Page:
Genealogy news roundup: British and Irish records free for five days on Findmypast

By Rosemary Collins, 22 June 2017 - 2:40pm

Plus: Celebrities revealed for new series of WDYTYA?; Ancestry submits draft statement for public offering; TheGenealogist adds York maps and directories

Ancestry
1.1 billion records are now avavailable to view for free

Over 1.1 billion British and Irish records on family history website Findmypast will be free to access from 9am BST on 22 June to 11.59pm on 26 June.

The collection contains more than 1.1 billion records, including censuses, parish registers and military service records. However, the free access does not extend to other major Findmypast collections such as the 1939 Register and the website's newspaper archives.

The family history website, which usually has subscription fees of at least £9.95 a month, will also provide researchers with daily getting started guides, expert insights, how-to blogs and a free downloadable e-book, Your Must Have Guide to Finding Your British & Irish Ancestors.

Furthermore, Findmypast will broadcast an open ‘ask the experts’ question and answer session on Facebook from 4-5pm on 26 June, with specialists in search techniques, military records and UK family history available to answer questions.

Celebrities revealed for new series of WDYTYA?

The 14th series of Who Do You Think You Are? will feature top celebs from the worlds of film, TV, sport, music and dance, it has been revealed.

The beloved family history programme, produced by Wall to Wall, will return to BBC1 on Thursday 6 July at 9pm and air in two five-episode blocks.

The first episode follows Game of Thrones star Charles Dance’s quest to find out more about his origins.

You can read the full story on the Who Do You Think You Are? Magazine website.

Ancestry submits draft statement for public offering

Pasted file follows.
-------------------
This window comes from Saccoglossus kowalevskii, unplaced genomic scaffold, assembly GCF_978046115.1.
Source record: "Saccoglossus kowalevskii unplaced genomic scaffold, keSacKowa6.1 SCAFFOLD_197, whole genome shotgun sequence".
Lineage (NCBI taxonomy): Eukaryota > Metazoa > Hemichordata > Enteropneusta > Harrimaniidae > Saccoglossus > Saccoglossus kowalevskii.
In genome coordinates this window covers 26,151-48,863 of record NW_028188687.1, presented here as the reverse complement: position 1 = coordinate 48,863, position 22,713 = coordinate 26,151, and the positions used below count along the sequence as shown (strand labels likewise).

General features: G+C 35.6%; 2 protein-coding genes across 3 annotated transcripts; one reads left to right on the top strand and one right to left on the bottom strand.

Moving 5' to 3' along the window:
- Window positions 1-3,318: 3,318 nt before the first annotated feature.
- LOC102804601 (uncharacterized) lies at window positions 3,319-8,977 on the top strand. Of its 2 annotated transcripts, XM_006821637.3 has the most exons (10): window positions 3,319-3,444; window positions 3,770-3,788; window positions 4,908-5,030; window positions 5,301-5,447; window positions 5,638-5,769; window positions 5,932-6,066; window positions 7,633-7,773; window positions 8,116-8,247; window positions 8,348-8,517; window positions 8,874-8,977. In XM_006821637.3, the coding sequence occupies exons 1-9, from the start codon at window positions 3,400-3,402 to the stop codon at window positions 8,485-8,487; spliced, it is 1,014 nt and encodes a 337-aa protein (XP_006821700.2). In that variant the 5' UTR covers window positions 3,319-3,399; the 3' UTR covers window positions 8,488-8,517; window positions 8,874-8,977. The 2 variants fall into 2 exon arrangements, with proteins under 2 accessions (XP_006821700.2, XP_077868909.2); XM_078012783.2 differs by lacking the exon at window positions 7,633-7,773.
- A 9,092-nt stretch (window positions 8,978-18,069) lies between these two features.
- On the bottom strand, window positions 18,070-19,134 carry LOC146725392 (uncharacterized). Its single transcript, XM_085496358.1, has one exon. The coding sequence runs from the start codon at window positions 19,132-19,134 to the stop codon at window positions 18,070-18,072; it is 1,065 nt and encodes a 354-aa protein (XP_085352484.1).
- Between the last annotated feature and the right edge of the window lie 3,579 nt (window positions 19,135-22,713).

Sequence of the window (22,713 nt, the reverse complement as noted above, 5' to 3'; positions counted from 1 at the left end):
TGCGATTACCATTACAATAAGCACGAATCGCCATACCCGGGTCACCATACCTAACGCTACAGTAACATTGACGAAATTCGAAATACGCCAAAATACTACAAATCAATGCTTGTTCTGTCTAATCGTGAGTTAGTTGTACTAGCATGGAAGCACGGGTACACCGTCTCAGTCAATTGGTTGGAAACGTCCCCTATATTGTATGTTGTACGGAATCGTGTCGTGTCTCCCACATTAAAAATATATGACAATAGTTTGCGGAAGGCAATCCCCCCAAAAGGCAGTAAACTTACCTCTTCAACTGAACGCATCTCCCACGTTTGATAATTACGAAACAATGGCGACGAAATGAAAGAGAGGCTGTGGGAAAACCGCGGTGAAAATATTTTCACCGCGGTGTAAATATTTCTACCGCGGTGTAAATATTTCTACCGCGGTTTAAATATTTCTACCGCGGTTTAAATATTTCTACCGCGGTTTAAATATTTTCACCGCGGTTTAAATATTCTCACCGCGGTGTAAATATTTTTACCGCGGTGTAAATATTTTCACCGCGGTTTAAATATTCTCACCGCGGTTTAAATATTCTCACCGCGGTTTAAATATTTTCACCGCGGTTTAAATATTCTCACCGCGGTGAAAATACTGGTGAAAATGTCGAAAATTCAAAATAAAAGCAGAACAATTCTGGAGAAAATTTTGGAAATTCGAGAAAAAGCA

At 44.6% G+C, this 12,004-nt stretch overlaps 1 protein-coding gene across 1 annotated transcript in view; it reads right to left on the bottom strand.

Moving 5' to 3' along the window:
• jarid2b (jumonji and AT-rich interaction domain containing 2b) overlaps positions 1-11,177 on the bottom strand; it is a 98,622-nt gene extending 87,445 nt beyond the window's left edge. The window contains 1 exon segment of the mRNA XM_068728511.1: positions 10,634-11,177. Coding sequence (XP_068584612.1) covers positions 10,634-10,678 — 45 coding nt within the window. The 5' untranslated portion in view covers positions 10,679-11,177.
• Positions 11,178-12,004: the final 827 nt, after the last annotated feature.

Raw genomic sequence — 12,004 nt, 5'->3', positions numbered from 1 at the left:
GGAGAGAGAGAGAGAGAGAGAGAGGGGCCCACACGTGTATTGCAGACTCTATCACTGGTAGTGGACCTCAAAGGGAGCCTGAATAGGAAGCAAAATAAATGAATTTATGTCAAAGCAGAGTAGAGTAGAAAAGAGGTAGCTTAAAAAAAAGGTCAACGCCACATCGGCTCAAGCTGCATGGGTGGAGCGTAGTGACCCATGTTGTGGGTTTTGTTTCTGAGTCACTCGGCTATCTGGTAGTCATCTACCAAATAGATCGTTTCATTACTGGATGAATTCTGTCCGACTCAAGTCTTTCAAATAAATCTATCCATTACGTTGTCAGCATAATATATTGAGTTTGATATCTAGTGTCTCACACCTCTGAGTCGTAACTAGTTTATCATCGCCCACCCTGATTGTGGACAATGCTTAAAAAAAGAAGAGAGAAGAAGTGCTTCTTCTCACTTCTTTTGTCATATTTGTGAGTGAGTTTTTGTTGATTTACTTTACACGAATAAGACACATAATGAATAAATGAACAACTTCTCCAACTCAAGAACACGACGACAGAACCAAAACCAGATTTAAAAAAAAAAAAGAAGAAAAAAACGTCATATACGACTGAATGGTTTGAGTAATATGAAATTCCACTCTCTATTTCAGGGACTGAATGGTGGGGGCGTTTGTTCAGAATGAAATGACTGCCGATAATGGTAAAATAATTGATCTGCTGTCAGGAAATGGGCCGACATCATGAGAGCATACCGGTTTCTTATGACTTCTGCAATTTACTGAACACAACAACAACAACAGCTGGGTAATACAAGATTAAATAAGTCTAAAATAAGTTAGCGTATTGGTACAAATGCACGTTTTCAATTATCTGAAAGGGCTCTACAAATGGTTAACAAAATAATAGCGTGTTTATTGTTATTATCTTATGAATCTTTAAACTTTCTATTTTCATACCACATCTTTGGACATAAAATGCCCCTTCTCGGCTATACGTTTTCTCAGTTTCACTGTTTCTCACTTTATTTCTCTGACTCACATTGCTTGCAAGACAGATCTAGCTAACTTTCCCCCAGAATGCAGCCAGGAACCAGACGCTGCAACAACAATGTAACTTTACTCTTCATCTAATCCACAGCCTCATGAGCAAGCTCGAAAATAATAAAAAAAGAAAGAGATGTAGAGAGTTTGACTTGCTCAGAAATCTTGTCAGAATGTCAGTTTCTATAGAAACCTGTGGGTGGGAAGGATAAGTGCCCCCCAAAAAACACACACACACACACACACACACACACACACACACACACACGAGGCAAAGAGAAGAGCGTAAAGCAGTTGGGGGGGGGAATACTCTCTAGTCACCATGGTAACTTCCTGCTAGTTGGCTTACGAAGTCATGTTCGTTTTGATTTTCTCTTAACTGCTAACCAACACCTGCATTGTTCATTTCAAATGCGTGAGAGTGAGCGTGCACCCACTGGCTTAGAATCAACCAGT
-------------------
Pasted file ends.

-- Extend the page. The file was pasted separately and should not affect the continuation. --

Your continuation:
Family history company Ancestry, Inc, announced on 19 June that it has confidentially submitted a draft registration statement relating to the proposed initial public offering of its common stock.

The company, based in Lehi, Utah, said that the initial public offering was expected to commence after the U. S. Securities and Exchange Commission (SEC) completes its review process, subject to market and other conditions.

“The number of shares to be offered and the price range for the proposed offering have not yet been determined,” the company said in its statement.

The announcement raises the possibility that shares in Ancestry will eventually be available to buy, but does not in itself constitute an offer to sell any securities.

TheGenealogist adds York maps and directories

TheGenealogist has announced that it is publishing new historic maps and directories for York to coincide with the Yorkshire Family History Show, taking place at York Racecourse on 24 June.

The website has added the City of York and Ainsty Colour Tithe Maps to its National Tithe Records collection.

The colour maps, complementing the existing collection of greyscale maps and accompanying apportionment books, shows who owned and occupied plots of land according to a survey carried out between 1835 and the mid 1850s.

In addition, TheGenealogist has added another 23 York residential and commercial directory books to its Trade, Residential and Telephone Directories collection. By giving the names, address and professions of York residents the directories, which date from between 1735 and 1937, provide a useful guide for years not covered by the census.